“Willa Cather was born in 1873 in Virginia. When she was a child, her family moved to Nebraska . . . novels as My Ántonia, O Pioneers! . . . are derived from immigrant experiences on the nineteenth-century Nebraska prairie.” (Hooper, 2009) According to Hooper’s essay, Cather’s upbringing as an outsider on the prairie inspired her to write about immigrants. She herself felt like an immigrant. Virginia and Nebraska are opposites in almost every way. She could relate to the immigrants. (Hopper, 2009) In her great works, O Pioneers! and My Ántonia, Willa Cather tells the story of the immigrant pioneer in America.
In these two books,
“the theme is the struggle of some elect individual to outgrow the restrictions laid upon him-- or more frequently her-- by numbing circumstances. Pioneers and artists, in Miss Cather’s understanding of their natures, are practically equals in single-mindedness; at least they work much by themselves, contending with definite though ruthless obstacles and looking forward, if they win, to a freedom which cannot be achieved int he routine of crowded communities.” (Bryforski, 150, 1987)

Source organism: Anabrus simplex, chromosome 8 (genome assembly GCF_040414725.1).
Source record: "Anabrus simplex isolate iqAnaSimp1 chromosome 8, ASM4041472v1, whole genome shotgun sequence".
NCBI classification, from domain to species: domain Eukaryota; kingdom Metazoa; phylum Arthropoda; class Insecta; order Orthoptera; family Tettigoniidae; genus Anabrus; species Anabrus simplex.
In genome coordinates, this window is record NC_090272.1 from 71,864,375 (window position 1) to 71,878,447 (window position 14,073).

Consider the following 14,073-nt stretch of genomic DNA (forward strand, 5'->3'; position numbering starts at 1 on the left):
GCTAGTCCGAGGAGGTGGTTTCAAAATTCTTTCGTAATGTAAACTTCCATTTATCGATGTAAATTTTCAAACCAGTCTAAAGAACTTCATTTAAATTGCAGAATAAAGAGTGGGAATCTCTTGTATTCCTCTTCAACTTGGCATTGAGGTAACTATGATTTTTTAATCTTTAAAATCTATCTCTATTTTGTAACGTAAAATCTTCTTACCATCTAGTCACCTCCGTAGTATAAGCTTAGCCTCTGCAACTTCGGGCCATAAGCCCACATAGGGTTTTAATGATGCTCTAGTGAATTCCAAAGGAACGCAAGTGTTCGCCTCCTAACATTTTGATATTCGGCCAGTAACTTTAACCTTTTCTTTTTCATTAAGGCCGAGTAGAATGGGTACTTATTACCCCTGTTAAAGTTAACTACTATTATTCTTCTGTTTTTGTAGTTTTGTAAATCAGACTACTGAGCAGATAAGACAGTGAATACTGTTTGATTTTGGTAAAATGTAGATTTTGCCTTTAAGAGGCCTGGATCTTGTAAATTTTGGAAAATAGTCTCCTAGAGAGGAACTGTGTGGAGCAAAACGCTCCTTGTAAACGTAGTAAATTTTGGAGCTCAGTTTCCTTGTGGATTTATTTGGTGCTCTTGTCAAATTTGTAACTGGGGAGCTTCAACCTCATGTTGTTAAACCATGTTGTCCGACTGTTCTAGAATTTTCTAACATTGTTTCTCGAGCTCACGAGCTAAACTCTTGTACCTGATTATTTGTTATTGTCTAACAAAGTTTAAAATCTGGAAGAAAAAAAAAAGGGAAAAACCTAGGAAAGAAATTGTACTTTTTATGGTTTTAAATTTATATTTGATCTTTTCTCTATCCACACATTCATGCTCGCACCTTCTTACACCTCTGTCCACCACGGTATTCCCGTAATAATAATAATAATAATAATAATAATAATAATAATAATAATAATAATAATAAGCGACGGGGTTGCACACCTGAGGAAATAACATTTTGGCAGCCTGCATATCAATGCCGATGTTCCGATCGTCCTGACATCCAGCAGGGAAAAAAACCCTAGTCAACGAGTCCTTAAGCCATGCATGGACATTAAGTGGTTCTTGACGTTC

Cather writes of the perils that many immigrants face when living in America for the first time. According to Byrforski, “her high-hearted pioneers survive half as curiosities in a new order; and their spirits, transmitted to the artists who are their legitimate successors, take up the old struggle for a new guise.” (Bryforski, 150, 1987)
In My Ántonia and O Pioneers!, Cather uses the land metaphorically. She “ offers a land myth and a noble land goddess to rule it: a noble creature, strong, patient, robust, sensitive, and enduring, who undergoes a symbolic courtship with the land.” (Bryforski, 162, 1987) This land goddess that Bryforski speaks of helps the immigrant pioneer to adapt to their new life in the United States by becoming...